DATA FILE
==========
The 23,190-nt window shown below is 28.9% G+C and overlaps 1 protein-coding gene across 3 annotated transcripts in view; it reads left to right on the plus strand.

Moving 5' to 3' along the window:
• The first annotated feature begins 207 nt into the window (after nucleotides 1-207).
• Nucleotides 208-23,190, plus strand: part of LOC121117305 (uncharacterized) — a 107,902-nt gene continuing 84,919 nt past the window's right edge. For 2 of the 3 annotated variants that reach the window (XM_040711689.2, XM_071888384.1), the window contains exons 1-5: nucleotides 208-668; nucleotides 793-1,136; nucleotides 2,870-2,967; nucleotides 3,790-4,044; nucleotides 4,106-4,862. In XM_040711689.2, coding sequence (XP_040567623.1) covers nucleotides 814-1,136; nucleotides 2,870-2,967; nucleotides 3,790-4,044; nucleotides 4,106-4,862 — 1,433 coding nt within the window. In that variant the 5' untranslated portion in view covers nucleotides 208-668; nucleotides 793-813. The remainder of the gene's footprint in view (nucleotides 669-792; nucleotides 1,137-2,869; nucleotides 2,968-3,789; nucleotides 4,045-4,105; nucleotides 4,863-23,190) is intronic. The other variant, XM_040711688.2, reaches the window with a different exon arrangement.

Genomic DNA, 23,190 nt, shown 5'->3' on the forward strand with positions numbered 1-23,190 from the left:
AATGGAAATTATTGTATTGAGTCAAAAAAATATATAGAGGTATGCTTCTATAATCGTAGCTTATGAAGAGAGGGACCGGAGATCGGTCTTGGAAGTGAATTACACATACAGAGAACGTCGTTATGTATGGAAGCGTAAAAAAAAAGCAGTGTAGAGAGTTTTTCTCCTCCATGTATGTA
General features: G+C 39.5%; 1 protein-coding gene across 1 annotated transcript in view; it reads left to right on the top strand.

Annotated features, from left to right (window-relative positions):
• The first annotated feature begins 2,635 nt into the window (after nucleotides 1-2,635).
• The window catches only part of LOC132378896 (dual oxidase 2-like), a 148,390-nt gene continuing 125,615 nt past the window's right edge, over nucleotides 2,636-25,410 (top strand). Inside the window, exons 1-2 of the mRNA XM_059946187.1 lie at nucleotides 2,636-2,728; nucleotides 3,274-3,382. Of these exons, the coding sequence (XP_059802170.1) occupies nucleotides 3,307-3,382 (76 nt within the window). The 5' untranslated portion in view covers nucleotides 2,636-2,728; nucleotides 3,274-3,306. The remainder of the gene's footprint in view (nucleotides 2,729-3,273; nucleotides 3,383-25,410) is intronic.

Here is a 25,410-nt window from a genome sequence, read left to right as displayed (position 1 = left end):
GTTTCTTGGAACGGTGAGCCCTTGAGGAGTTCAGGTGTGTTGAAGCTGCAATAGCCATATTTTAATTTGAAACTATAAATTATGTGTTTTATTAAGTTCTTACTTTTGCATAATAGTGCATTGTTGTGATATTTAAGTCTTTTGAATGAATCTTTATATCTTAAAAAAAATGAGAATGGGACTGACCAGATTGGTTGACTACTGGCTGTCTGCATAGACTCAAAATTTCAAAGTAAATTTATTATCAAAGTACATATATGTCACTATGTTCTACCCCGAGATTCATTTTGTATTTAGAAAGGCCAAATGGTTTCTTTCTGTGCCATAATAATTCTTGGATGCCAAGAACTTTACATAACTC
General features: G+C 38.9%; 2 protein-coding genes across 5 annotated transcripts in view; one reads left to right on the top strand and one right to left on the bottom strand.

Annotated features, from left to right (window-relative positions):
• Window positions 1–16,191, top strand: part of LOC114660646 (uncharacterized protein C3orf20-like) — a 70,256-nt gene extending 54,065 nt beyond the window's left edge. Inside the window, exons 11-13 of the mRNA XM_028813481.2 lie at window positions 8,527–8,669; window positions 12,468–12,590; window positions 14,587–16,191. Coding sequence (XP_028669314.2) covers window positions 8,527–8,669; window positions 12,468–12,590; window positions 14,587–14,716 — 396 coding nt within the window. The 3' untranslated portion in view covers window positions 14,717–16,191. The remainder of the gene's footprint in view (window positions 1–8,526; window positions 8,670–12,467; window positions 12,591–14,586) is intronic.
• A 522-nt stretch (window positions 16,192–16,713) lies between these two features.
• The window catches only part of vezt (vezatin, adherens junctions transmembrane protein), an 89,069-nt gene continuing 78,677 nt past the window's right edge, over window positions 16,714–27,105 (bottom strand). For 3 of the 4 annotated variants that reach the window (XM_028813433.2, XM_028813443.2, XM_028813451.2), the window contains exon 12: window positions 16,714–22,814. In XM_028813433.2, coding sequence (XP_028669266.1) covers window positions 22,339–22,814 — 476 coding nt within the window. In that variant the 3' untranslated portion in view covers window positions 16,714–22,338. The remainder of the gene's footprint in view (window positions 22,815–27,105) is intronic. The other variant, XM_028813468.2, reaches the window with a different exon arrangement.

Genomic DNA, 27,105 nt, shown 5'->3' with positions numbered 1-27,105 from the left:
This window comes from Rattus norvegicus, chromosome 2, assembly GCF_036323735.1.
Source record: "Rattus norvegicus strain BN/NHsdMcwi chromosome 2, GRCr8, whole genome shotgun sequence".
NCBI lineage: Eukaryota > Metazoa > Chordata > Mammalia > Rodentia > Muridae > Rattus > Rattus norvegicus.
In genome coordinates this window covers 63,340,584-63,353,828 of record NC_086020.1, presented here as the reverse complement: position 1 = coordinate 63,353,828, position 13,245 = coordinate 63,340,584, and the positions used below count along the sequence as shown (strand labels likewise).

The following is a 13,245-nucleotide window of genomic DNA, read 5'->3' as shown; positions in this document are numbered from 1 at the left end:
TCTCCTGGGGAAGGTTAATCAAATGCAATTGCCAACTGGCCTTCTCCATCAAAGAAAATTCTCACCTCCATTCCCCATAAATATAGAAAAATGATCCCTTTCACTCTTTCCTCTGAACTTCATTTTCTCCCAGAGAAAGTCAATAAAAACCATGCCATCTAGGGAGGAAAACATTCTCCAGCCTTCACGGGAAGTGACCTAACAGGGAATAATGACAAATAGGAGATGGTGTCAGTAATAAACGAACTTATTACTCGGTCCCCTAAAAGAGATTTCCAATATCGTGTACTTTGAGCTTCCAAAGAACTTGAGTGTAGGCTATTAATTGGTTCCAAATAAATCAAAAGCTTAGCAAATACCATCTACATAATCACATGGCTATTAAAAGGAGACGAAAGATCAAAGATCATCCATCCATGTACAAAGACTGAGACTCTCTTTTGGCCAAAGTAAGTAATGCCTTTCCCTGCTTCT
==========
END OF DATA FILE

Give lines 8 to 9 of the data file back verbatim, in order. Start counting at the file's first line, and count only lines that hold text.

Annotated features, from left to right (window-relative positions):
• The first annotated feature begins 2,635 nt into the window (after nucleotides 1-2,635).